Legislation and Dementia Care
Task 7- Rebecca Mason
The sufferer of Dementia can choose who has the right to be in control and this is usually done before a deterioration in the individuals mental state occurs. This was made possible by the provision of The Mental Capacity Act of 2005.
The Human Rights Act 1998 came into force in October 2000. This Act is especially important in cases of Dementia as all the human rights which the individual was entitled to before must still be given and kept to the same high standards as before the Dementia diagnosis was given.
These rights include:
- The right to life
- The freedom from torture and inhumane or degrading treatment
- Right for your private home and family life
- Right to participate in free elections
The Data Protection Act gives an individual the right to access their own personal data.Any professional, for example care workers working with dementia patients, who comes into contact with any personal information must comply to the Act.
There are 8 principles to the Data Protection Act, these include;
- Processed fairly and lawfully
- Obtained for specified and lawful purposes
- Adequate, relevant and not excessive
- Accurate and up to date
- Not kept for any longer than necessary
Mental Capacity Act- It empowers and protects those who can't make decisions for themselves. It also makes clear who can make decisions in which situations.
The Act has 5 main principles-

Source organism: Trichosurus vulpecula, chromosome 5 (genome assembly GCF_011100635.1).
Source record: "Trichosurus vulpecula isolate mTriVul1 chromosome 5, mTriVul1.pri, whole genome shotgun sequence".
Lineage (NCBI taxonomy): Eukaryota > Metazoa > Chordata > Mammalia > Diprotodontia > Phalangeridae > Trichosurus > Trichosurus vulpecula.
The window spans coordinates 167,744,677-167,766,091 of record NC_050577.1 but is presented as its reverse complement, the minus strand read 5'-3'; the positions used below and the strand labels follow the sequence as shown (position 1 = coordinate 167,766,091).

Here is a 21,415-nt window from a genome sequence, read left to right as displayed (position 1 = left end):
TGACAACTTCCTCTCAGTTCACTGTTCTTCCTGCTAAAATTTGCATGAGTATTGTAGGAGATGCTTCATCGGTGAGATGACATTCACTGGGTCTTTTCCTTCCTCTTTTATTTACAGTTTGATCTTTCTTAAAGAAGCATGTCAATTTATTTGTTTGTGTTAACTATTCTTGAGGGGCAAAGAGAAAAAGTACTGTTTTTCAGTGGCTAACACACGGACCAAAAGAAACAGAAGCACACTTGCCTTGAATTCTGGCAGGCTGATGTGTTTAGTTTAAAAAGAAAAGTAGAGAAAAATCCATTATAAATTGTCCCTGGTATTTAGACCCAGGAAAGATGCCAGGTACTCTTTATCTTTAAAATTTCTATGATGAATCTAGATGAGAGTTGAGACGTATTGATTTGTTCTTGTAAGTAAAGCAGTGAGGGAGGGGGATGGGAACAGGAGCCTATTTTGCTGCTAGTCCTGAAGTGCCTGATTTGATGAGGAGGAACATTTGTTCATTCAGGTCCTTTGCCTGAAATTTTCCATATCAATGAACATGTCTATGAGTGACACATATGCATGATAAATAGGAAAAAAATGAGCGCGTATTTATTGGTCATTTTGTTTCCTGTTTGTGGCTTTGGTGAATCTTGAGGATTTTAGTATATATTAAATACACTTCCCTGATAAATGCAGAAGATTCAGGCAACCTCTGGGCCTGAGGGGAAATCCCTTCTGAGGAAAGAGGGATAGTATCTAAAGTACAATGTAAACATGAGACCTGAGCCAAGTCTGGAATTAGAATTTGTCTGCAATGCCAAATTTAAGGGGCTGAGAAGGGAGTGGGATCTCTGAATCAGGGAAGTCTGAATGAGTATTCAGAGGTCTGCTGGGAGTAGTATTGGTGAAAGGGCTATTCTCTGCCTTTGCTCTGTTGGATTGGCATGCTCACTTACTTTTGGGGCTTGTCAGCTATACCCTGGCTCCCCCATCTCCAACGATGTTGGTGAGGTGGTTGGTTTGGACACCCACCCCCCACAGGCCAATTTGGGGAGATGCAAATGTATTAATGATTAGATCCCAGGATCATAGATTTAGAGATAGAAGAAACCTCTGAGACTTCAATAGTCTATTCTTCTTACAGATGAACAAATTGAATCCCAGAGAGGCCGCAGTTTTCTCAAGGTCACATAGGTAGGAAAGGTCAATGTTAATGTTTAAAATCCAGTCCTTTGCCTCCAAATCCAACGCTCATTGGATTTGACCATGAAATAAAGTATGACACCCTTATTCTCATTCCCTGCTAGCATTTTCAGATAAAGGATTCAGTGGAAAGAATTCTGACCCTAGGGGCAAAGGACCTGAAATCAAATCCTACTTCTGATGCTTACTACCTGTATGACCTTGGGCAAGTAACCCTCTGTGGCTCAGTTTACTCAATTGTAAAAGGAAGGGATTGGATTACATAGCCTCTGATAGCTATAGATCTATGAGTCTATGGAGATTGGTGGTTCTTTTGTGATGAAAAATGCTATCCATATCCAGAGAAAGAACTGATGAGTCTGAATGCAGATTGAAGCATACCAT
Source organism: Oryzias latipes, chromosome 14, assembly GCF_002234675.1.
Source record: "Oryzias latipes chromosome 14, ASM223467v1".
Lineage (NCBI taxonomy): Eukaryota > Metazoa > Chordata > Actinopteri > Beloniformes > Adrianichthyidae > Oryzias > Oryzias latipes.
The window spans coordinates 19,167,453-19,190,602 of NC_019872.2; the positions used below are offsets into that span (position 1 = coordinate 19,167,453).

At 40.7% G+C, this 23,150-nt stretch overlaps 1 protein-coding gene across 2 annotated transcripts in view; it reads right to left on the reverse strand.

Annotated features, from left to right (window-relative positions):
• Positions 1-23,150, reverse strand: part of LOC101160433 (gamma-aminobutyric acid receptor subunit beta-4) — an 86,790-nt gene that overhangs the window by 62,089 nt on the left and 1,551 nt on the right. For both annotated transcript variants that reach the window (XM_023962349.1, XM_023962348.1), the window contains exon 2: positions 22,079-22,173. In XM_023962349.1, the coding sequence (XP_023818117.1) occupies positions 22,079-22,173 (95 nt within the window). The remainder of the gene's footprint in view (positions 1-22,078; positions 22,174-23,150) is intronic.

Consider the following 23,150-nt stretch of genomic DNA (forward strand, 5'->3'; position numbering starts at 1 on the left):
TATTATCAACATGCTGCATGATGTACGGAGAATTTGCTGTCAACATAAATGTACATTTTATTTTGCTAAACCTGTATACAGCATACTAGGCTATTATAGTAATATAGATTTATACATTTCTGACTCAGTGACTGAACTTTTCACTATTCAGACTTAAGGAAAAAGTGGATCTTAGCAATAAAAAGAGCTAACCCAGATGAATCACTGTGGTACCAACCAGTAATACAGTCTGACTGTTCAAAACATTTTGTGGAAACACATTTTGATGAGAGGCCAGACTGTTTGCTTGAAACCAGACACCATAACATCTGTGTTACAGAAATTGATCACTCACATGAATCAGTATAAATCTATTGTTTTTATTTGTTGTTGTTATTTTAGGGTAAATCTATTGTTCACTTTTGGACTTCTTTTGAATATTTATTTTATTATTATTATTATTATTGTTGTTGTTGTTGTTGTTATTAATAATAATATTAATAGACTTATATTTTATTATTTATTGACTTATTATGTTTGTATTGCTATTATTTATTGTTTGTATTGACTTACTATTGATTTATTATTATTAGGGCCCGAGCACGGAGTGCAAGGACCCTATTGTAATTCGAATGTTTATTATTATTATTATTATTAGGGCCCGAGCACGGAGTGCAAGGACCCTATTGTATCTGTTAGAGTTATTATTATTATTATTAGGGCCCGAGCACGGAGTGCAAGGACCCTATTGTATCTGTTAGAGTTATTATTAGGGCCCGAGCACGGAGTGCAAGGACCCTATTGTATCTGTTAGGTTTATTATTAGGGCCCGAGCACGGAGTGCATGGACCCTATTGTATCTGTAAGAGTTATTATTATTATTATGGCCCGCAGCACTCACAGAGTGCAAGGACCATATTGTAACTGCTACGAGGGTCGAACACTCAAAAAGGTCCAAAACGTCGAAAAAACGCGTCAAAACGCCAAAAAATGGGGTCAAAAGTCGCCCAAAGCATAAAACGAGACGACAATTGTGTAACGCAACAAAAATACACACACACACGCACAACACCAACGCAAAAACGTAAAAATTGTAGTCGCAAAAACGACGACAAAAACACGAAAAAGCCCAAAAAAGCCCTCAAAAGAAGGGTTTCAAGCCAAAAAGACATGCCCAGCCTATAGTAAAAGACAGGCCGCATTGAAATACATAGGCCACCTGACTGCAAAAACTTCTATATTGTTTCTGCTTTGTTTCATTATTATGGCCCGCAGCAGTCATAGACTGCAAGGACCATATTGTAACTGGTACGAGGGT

- A presumption of capacity
- Individuals being supported to make their own decisions
- Unwise decisions
- Best interests
- Least restrictive option
The act says that all working with the vulnerable must undergo ‘vetting’ and those who are on barred lists are NOT allowed to work with the vulnerable groups of society.
Dementia sufferers are hugely protected by this act, they may be unaware of the correct or incorrect care they should be receiving; increasing their risk of harm.
Mental Health Act- provides legislation, which says that a person with a mental health disorder can be sectioned or detained in hospital or in police custody against their will.
The Act has a few main parts-
- Application of the Act
- Compulsory admission to hospital and guardianship
- Patients concerned in criminal proceedings or under sentence
- Consent to treatment
PUTTING PEOPLE FIRST
A shared vision and commitment to the transformation of adult social care-
This framework sets out support and legislation and works with organizations such as the NHS, carers and families to give individuals the best care.
It has shared and agreed values that ensure people are supported to be able to:
- Live independently
- Stay healthy and recover quickly from illness
- Exercise maximum, control over their own life
- Sustain a family unit
- Participate as active and equal citizens
- Have the best quality of life possibly to them
- To retain maximum dignity and respect
Single Equality Act- Brought together already existing legislation on discrimination and equality, to help solve outstanding discrimination issues.
The act covers things such as:
- The Equal Pay Act 1970
- The Disability Discrimination ACT 1995
- The Employment Equality (age) Regulations 2006
- The Race Relations Act 1967
The act defines discrimination as being from disability, failure to apply adjustments for an individual, harassment and victimization.
The strategy aims to develop services for people with dementia, along with their carers; will meet the needs of everyone, regardless of their age, social status and ethnic group.
The strategy aims to do three main things:
•Ensure better knowledge about Dementia and remove the stigma
•Ensure early diagnosis, support and treatment for people with Dementia and their families
•Develop services to meet changing needs better
The strategy has 17 main aims based around wanting to set up a system where people affected by Dementia are supported to:
• know where to go for help
• know what services can be expected
• seek help early for problems related to Dementia